Warren, a darling of liberal progressives who endorsed Hillary Clinton soon after she became the presumptive nominee, slammed Trump as someone "who has never sacrificed anything for anyone."
"We're here today because our choice is Hillary Clinton. I'm with Hillary," Warren said.
However, as she began to praise Clinton, Bernie Sanders supporters started chiding Warren from the audience with chants of "we trusted you."
But Warren, unphased, went to to address the income gap in America, calling the system is "rigged."
"America isn't going broke," Warren said. "There's lots of wealth in America. It isn't trickling down to hardworking families like yours."
However, she also rejected the generalization that there is gridlock in Washington.
"Gridlock. That is just flat wrong. Washington works great for people at the top," Warren said.
When it comes to the concerns of the wealthy, big banks, and big corporations, she noted, "Washington got it done."
Warren, however, saved her harshest blows for Trump, criticizing him for failing to put forth any detailed policy proposals at such a late stage in the campaign.
"Other than talking about building a stupid wall, which will never get built, other than that wall, did you hear any actual ideas? Did you hear even one solid proposal from Trump for increasing incomes or improving your kids' education? Or creating even one single good paying job?" Warren said. "Let's face it, Donald Trump has no plans...no plans to make anything great for anyone except rich guys like Donald Trump."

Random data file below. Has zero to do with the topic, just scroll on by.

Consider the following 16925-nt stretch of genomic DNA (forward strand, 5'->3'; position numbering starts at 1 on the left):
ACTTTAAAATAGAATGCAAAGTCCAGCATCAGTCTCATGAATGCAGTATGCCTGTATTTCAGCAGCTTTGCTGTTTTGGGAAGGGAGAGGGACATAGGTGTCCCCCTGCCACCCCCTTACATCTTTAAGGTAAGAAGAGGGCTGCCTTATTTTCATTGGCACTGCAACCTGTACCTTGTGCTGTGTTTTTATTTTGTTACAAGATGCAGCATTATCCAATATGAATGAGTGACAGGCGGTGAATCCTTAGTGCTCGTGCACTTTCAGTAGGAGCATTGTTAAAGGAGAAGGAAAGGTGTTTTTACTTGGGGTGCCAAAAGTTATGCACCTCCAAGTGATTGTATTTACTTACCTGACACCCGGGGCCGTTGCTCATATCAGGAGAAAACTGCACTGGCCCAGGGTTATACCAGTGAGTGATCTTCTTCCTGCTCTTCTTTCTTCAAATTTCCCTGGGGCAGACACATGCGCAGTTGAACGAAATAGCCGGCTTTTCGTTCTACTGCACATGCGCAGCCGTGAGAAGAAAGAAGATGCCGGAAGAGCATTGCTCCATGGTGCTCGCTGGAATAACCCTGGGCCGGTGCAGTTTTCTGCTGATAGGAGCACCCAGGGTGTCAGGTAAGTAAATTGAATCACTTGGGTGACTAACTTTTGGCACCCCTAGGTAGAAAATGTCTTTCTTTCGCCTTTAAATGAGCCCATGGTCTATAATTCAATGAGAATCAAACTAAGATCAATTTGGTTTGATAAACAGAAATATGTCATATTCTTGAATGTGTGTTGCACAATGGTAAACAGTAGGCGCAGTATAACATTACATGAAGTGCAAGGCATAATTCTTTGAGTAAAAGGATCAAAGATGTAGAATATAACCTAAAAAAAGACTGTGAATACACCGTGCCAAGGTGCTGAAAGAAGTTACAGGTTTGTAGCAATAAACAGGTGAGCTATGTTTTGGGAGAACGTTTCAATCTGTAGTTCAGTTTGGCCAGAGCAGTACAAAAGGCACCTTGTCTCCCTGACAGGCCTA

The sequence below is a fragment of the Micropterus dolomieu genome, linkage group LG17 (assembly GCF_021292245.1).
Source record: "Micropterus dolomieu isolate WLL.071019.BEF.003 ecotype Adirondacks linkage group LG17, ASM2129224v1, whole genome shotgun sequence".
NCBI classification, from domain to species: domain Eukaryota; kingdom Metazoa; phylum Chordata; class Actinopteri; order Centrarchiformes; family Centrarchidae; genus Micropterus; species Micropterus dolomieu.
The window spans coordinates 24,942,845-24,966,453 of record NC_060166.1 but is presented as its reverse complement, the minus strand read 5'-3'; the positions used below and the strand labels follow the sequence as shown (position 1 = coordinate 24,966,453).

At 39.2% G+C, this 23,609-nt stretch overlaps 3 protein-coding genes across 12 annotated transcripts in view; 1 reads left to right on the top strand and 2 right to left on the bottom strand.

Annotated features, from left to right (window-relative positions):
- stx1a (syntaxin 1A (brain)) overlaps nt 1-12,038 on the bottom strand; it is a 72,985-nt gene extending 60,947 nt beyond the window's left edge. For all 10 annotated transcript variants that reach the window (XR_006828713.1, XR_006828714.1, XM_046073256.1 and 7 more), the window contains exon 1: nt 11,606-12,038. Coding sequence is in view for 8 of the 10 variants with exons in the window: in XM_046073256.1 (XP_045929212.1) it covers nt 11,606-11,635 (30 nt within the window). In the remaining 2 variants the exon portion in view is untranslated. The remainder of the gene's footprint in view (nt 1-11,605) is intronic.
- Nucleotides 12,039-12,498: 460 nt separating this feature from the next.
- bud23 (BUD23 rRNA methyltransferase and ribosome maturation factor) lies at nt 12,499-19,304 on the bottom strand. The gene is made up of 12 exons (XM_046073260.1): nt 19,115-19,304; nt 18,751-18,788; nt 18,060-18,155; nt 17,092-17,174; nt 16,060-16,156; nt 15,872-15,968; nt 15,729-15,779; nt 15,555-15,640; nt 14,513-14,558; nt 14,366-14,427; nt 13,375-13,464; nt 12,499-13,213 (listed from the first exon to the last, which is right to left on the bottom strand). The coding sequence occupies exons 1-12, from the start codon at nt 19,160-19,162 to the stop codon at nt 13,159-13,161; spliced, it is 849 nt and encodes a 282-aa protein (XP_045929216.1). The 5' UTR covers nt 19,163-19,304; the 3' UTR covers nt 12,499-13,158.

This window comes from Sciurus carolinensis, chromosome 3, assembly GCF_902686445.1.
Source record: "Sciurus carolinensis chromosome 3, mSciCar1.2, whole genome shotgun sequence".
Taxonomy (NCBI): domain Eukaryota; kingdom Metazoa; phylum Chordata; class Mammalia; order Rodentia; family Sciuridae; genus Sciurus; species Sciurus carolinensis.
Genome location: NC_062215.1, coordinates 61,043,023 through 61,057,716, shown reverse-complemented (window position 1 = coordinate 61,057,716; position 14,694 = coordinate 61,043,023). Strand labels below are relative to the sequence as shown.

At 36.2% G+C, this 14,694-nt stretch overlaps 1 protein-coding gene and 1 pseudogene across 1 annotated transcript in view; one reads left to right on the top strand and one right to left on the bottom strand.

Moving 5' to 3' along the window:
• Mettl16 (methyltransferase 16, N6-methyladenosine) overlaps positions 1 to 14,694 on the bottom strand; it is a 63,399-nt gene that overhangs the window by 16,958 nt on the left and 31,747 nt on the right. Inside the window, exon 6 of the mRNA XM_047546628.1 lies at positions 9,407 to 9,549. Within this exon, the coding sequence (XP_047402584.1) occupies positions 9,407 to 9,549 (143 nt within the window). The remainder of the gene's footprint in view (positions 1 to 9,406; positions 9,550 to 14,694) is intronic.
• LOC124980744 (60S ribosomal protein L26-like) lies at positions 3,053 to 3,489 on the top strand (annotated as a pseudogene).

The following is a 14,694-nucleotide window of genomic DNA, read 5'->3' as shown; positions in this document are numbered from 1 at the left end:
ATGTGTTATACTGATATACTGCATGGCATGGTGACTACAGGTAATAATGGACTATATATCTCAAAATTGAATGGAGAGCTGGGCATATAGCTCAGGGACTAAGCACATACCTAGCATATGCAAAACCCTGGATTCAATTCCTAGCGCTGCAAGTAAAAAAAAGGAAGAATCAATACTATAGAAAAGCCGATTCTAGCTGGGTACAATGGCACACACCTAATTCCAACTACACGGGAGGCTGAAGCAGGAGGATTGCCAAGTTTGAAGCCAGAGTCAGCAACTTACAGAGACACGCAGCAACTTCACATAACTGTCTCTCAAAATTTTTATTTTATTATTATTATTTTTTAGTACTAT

—Jason Wells and Mike Hayes
Michelle Obama on Clinton: She is "truly qualified" to be president
First Lady Michelle Obama endorsed Hillary Clinton for her own history-making bid for president in a powerful speech that tied the country's first black presidency to the potential legacy of a woman as its leader.
Appearing on the opening day of an at times raucous and fractious Democratic convention, Obama drew on the intimate experience of being a parent to articulate her vision for the future of the country.
"With every word we utter, with every action we take, we know our kids are watching us," she said. "Barack and I take that same approach to our jobs as president and first lady because we know that our words and actions matter, not just to our girls, but the children across this country."